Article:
CS2112: Exercises + Answers from $7 Debugging Yacc grammars

* You will need your version of the calculator for the exercise of $5. Remove the "%left"s and see what error messages you get from Yacc. Do you understand how they arise? (Use the "-v" flag with Yacc to obtain the file y.output.)

The grammar no longer specifies the precedence or associativity of the operators
so there is no unique parse-tree (i.e. meaning) equivalent to any expression with more than one operator
so the grammar is ambiguous
so Yacc will report shift-reduce and/or reduce-reduce conflicts.
e.g. "a + b * c" could be "(a + b) * c" or "a + (b * c)"

If you only had prefix operators, or only postfix operators, or insisted on brackets around each expression, the grammar would be unambiguous, as it is the position of the implicit brackets that Yacc is unable to calculate.

* Check that I am outputting the correct number and kind of error messages in the final version of the identifier-list grammar above. Try running it with some correct and incorrect inputs.

I hope you agree that I got it right - if not, let me know!

* Modify the calculator in $4.1 to make the input format more flexible: create a grammar rule that recognises none, one or more spaces, and insert it where appropriate in the original grammar. You are likely to get lots of unexpected shift-reduce and reduce-reduce conflicts, so run your answer through Yacc to check it.

spaces : | spaces ' ' ;

 . . .

+ The grammar: s = 'a' 'b' | 'a' s 'b' ;
will recognise a string of 'a's followed by an equal number of 'b's. This grammar has been extended to:
s = 'a' 'b' | 'a' s 'b' | 'a' s {error} | s 'b' {error} ;
to detect errors but this gives shift-reduce and reduce-reduce conflicts (try it for yourself). Write a conflict-free grammar to detect errors.

This is similar to the example in the handout - we have to rethink the grammar. How about:

 s : anbn
   | anbn bs {yyerror("too many b's");}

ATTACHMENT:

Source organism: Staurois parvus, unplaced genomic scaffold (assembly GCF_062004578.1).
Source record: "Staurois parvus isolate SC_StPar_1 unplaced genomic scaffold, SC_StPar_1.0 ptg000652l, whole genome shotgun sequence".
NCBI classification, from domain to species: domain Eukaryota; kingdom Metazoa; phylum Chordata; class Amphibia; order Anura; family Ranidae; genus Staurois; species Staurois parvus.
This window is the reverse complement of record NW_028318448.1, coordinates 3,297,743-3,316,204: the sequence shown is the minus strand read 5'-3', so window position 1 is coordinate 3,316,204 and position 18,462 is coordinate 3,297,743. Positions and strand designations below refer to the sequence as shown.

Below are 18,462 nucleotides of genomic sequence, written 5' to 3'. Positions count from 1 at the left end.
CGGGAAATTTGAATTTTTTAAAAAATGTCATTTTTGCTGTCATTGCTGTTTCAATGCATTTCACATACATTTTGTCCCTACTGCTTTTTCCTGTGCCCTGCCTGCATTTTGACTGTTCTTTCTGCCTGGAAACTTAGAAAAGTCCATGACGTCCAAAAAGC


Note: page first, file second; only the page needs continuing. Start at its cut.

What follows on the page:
| as anbn {yyerror("too many a's");}
 anbn : 'a' 'b' | 'a' anbn 'b' ;
 as : 'a' | as 'a' ;
 bs : 'b' | bs 'b' ;

How would you cope with b's and a's in the wrong order? Think about it for a moment - how badly disarranged could the a's and b's become? How could you uniquely distinguish the correct part, surrounded by extra junk? What if you had an input of "aabbabababaaabbb"?

Depending on how much mixing you allowed, I suspect the only safe answer is to input any number of a's and b's in any order and then use an action to check whether they are correct or not.

+ Can you think of a simpler grammar for the identifier-list problem in $7?

The alternatives suggested so far turned out to be essentially the same. Let me know if you think you have a different solution.

+ The syntax for ANSI C given by Kernighan & Ritchie is in $CS2112/e*/c_grammar/* Run it through Yacc to discover the conflicts, and try to work out why they are there and how you could improve the syntax to remove them.

One shift-reduce error comes from the dangling else. The other errors come from:

  type_identifier : identifier ;

where this is used in declarations. The problem is that, in C, it is hard to distinguish a use of a typename in a variable declaration and a new declaration - see $9.

+ How would you use Lex and Yacc to recognise a language like SML, where the precedence, associativity and fix of operators can be varied.

The only thing I can think of is to define a series of tokens like:
etc. (actually, we would need all possible combinations of associativity, fix & precedence), build a very general yacc grammar using them, and then map the various operators to these tokens, using a table of names that can be modified as we see the precedence etc. change. It would actually be very difficult to allow for operators of different associativity at the same precedence level, but it is doable if we ignore any error messages about shift-reduce or reduce-reduce conflicts, and not allow the user to have more than one sort of associativity at a single precedence level at a time.

To be honest, if I was really going to do this, I would probably not use yacc, but use some more general shift-reduce algorithm instead.